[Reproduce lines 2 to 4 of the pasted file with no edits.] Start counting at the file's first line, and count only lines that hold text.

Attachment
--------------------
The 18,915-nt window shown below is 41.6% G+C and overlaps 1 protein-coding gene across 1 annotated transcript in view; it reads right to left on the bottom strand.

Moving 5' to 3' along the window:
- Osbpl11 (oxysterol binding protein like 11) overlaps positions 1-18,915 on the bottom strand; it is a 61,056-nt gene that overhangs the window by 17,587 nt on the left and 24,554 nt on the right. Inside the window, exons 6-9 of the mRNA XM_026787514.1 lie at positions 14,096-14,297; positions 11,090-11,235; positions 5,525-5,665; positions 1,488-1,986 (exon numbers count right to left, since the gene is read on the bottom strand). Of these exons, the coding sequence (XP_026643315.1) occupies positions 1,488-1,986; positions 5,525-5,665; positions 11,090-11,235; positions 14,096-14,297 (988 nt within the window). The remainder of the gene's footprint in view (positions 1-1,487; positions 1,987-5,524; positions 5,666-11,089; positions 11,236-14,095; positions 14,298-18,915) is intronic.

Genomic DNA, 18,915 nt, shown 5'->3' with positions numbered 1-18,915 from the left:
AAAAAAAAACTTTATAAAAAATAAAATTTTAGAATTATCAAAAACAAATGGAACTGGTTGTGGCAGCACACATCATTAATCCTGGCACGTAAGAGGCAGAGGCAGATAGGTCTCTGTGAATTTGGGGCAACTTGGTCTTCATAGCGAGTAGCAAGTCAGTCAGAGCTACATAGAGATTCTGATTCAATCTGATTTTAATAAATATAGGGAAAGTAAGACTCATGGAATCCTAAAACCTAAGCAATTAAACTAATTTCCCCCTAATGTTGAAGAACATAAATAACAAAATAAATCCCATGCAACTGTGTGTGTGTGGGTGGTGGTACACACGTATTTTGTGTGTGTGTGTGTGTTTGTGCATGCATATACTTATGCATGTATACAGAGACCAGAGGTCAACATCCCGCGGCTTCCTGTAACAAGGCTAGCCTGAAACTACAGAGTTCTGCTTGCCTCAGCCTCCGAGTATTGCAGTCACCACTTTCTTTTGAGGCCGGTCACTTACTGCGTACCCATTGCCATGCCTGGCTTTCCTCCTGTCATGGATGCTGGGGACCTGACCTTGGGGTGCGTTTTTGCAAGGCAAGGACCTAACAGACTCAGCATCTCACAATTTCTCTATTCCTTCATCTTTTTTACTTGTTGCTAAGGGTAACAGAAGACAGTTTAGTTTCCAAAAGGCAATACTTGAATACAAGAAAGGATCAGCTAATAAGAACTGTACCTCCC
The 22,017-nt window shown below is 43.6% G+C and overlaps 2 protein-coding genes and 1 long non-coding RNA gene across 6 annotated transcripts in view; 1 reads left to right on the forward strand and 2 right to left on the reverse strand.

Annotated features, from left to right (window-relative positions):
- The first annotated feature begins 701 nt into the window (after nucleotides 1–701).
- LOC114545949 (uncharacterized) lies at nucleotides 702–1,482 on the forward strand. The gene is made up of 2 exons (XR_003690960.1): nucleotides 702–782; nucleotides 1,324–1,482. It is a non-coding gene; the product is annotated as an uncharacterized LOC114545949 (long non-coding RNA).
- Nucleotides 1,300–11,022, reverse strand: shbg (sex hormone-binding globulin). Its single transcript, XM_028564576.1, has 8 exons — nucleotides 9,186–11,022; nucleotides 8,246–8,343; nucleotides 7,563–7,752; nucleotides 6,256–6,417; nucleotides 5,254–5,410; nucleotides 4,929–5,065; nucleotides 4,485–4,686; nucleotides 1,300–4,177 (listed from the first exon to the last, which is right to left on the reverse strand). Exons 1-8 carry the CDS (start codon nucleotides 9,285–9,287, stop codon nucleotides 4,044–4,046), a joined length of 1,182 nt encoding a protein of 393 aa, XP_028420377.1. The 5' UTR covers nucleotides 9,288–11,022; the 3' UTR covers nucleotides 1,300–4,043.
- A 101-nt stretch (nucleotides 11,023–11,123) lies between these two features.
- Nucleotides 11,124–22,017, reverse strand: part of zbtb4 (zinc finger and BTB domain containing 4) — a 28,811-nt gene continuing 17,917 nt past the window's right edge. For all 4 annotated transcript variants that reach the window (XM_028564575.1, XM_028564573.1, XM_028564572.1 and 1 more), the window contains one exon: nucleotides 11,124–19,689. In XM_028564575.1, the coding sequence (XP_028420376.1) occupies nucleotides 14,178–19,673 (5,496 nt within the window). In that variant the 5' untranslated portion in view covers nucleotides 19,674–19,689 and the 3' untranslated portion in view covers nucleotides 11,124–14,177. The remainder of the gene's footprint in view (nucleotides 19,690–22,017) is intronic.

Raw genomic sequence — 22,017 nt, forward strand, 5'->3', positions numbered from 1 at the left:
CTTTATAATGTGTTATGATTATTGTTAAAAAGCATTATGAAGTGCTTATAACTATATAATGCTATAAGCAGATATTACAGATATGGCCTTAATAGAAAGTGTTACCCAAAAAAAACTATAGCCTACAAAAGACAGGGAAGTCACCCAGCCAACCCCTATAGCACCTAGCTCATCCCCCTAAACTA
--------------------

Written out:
Moving 5' to 3' along the window:
- Osbpl11 (oxysterol binding protein like 11) overlaps positions 1-18,915 on the bottom strand; it is a 61,056-nt gene that overhangs the window by 17,587 nt on the left and 24,554 nt on the right. Inside the window, exons 6-9 of the mRNA XM_026787514.1 lie at positions 14,096-14,297; positions 11,090-11,235; positions 5,525-5,665; positions 1,488-1,986 (exon numbers count right to left, since the gene is read on the bottom strand). Of these exons, the coding sequence (XP_026643315.1) occupies positions 1,488-1,986; positions 5,525-5,665; positions 11,090-11,235; positions 14,096-14,297 (988 nt within the window). The remainder of the gene's footprint in view (positions 1-1,487; positions 1,987-5,524; positions 5,666-11,089; positions 11,236-14,095; positions 14,298-18,915) is intronic.

Genomic DNA, 18,915 nt, shown 5'->3' with positions numbered 1-18,915 from the left: